MCDD-induced Liver Fibrosis

Effect of test article on Methionine and Choline Deficient Diet (MCDD)-induced Liver Fibrosis

Request a Study Outline from IPST

Overview

Liver fibrosis represents a classical outcome of many chronic liver diseases irrespectively of the etiology of injury. It results from successive rounds or chronic activation of the physiological wound-healing response that sustains persistent fibrogenesis and leads to progressive fibrosis of the organ through inflammation or reactive oxygen species mechanism.

Compliance

Non-GLP compliant. The study is best suited to demonstrate efficacy in discovery-phase preclinical development strategies.

Purpose of the Study

The MCD diet is one of the most commonly used animal models of NASH, as it induces a liver pathology that recapitulates the sequence and progression of liver pathology seen in humans. In addition, choline deficiency impairs hepatic VLDL secretion. Thus, lipid is deposited into the liver. Furthermore, oxidative stress and changes in cytokines and adipocytokines occur, contributing to the liver injury. We normally induce NASH with fibrosis after 8 to 12 weeks on MCD diet. The aim of this study will be to demonstrate the efficacy of test article during prophylaxis or therapeutic intervention.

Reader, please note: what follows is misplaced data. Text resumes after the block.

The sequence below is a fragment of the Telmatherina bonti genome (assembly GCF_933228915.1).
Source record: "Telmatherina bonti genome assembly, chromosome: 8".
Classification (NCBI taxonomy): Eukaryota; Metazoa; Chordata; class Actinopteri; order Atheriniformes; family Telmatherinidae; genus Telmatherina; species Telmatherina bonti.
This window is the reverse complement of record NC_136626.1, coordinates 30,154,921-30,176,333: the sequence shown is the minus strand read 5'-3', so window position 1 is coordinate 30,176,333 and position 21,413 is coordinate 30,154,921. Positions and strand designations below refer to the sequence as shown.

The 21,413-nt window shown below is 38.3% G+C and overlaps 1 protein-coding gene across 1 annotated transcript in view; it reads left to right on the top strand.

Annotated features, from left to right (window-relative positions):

Parameters Monitored

  • Plasmatic liver inflammation biomarkers (ALP, ALT, ASP, bilirubin)
  • Liver oxidative stress marker (MDA, lipid peroxidation)
  • Liver inflammation marker (TNF-alpha)
  • Histopathology of formalin-fixed and paraffin-embedded liver section
    • H&E staining for morphology and steatosis
    • Masson’s trichrome for fibrosis
    • Sirius red for collagen content

Study Timeline

  • One week to finalize the protocol/formulation
  • In vivo disease development phase: 8 to 12 weeks
  • Terminal surgery and acquisition: 1 day of surgery per experimental group
  • Analysis of biomarkers parameters: 7 days
  • Morphometric and histopathological examination: 14 days following reception of the slides

Reporting

Non-audited report 2 weeks following the last functional measurement.